The middle of August offers a few sports certainties.
It’s too hot outside to play sports. (Or anything, really.) The only sports that are on TV are baseball and the Olympics, which means you spend so many parts of your day letting your mind wander to other exciting sports things during mound visits and archery events.
there’s football on the way the only sport coming up soon is hockey. The embers of the chaotic free agency period might’ve cooled, but enough big moves happened (or didn’t happen) a month ago that pressure should already be setting in on some important NHL names.
It’s not a make-or-break season, but these franchises, players and coaches have more to prove this year than most. And it’s kind of their fault.
All of the Panthers
Nobody spent more money this offseason than the Panthers. And, on paper, it’s hard to argue that they didn’t spend it well.
Name a big free agent or trade target, and chances are the Panthers were in on him. They traded and locked up Keith Yandle and then signed another valuable defenseman in Jason Demers. They shored up their goaltending with James Reimer, arguably the best goalie on the free agent market. The Colton Sceviour and Jonathan Marchessault signings looked like savvy depth moves.
Oh, and they signed Aaron Ekblad and Vincent Trocheck to big extensions.
All of that should make the Panthers the runaway favorites to win the Atlantic again this season. And I’m not sure it’s close.
But if there’s one thing that sports fans don’t enjoy, it’s watching a summer of freewheel spending turn into a mediocre season. The Panthers rode success last season as a merry band of underdogs coming into their own. Anything but a massive step forward now will be a disappointment.
Stars’ defense (and sure, goaltending)
Watching Antti Niemi and Kari Lehtonen trade awful games in the playoffs was excruciating to most Stars fans and anyone who thought the Western Conference regular season champs were capable of a Stanley Cup run.
Dallas general manager Jim Nill’s solution was to let Alex Goligoski and Jason Demers walk away and sign Dan Hamhuis instead. Which is great! He should stabilize the blueline.
But that oft-talked about trade for Ben Bishop never materialized, and Nill seems set on heading into 2016-17 with the same net tandem and eight defensemen. Yes, eight. This does not seem like a good idea.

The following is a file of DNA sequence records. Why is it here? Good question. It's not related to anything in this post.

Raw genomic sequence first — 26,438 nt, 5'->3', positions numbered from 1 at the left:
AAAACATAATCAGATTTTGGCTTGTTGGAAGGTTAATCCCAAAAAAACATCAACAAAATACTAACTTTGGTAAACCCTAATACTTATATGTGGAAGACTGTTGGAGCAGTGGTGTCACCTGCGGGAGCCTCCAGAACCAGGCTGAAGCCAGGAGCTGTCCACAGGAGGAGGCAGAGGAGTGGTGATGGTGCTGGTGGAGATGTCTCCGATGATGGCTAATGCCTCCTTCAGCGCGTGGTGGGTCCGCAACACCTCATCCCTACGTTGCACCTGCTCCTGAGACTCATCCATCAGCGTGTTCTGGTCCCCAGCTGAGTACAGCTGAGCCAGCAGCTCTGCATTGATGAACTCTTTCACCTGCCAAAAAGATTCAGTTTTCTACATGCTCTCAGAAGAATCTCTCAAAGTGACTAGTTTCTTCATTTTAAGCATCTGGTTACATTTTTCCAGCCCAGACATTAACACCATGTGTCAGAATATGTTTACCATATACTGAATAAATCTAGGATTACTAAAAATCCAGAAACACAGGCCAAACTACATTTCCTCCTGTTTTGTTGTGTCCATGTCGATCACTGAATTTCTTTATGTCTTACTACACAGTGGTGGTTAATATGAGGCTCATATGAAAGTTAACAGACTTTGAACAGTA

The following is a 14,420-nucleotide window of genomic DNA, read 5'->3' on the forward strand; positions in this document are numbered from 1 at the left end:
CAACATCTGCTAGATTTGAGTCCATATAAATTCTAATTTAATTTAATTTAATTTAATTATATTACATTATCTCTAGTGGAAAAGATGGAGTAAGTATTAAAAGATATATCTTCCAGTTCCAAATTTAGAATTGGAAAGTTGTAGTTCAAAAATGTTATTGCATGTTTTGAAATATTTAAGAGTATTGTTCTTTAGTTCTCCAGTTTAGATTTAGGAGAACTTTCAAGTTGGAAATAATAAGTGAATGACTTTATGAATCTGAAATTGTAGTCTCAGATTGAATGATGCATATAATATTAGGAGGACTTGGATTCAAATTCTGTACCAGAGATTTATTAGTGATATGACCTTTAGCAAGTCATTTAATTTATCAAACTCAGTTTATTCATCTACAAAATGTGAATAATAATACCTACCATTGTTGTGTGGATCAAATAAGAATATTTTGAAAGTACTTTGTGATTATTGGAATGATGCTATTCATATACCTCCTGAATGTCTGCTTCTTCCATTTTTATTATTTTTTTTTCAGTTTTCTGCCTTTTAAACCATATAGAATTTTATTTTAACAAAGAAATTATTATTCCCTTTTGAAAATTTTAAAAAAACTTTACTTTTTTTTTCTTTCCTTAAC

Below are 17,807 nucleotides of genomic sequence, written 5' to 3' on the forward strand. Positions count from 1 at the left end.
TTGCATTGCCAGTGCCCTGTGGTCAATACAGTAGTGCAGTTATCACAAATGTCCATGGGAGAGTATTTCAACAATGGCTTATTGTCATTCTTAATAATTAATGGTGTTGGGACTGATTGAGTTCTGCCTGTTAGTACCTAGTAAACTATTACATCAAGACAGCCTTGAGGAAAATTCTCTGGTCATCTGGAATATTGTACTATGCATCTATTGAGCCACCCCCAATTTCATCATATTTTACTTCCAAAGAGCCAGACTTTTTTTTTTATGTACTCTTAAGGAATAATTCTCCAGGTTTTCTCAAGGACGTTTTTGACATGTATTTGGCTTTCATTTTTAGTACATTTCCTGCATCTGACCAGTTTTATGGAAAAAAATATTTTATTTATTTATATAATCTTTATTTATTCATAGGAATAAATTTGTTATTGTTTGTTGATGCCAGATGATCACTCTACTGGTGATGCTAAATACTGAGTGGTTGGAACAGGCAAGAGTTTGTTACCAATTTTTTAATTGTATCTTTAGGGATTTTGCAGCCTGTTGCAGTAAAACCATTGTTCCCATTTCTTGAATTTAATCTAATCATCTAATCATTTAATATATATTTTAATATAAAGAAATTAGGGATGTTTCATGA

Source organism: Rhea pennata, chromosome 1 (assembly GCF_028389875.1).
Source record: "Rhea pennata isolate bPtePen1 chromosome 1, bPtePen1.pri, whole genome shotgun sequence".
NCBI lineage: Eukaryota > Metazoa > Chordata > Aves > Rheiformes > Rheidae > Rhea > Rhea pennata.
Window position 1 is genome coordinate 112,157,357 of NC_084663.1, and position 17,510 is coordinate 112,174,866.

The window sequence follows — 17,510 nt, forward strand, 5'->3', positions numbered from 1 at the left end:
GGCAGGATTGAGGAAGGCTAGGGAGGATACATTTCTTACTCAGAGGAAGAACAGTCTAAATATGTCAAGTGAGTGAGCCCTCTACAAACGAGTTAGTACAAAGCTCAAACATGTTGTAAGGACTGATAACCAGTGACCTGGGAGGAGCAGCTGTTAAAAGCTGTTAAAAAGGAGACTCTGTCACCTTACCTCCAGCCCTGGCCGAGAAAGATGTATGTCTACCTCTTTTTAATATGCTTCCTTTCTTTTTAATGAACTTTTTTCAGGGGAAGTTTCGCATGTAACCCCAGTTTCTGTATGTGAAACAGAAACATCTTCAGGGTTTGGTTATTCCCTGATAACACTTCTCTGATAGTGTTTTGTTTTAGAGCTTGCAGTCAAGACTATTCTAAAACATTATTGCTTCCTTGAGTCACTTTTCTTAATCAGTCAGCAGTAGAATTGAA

Expecting either Niemi or Lehtonen to suddenly run away with the job at this point after numerous chances is foolhardy. So the Stars are relying on hope on the blueline this year. Hopefully Patrik Nemeth and/or Jamie Oleksiak finally step up and live up to their considerable promise. Hopefully Esa Lindell is as ready for the big show as most scouts (and Team Sweden) think he is. Hopefully Stephen Johns builds on a terrific rookie season.
That’s a lot of hoping for a team eyeing the Stanley Cup.
Drouin wanted more playing time, and he got it when Steven Stamkos missed the rest of the season. With Tampa Bay’s best power play forward on the shelf, Drouin was afforded the chance to let his playmaking talents blossom in the playoffs.
And he did! Drouin was arguably Tampa’s best forward on most nights, finishing the Eastern Conference Final run with five goals and 14 points in 17 games. He’s in Tampa Bay for good now and will likely get the playing time he’s now earned.
So expectations will be high. If he doesn’t meet them, I doubt coach Jon Cooper will hesitate to escort him back to his doghouse.
This one is pretty simple: Go win the Penguins’ starting goalie job for good from Marc-Andre Fleury. If any other rookie goalie on any other team went on a playoff run like Murray did this spring, they’d build a throne for him in the net and ship the other guy out that afternoon.
But the “other guy” in Pittsburgh is Fleury, a loyal veteran with strong ties to the team and a whopping contract worth $5.75 million per year. No wonder GM Jim Rutherford wants his goalies to compete for the job. Fleury will be difficult to move and Murray needs to prove he isn’t a flash in the pan. It’s his job to lose and the disappointment in Pittsburgh will be palpable if he does.
Everyone involved with the P.K. Subban trade
There are so many layers of expectations here that all stem from the rhetoric out of Montreal after the trade. GM Marc Bergevin thinks Shea Weber is a better winner than Subban. His owner has backed him up. And where his bosses danced around what they felt, coach Michel Therrien jumped straight to the point this week:
"We all know what P.K. brought to the team and the city, but we felt that with the experience that Shea Weber has, we're a better team now," said Therrien.
And with that, the expectations are clearly set. The only way everyone comes out of this saga looking good is if Subban succeeds with the Predators, Weber succeeds with the Canadiens and both teams make decent playoff runs.
The onus is on Subban to prove that Habs management not embracing him was a massive mistake. That he makes teams better. Weber can’t struggle either; I doubt Habs fans will forgive his mistakes for very long before they begin to fondly remember Subban’s exploits.
And if the Canadiens aren’t much better this season than they were last year? Well. Therrien and Bergevin’s comments and expectation setting will look less like assurances than indictments of their judgment.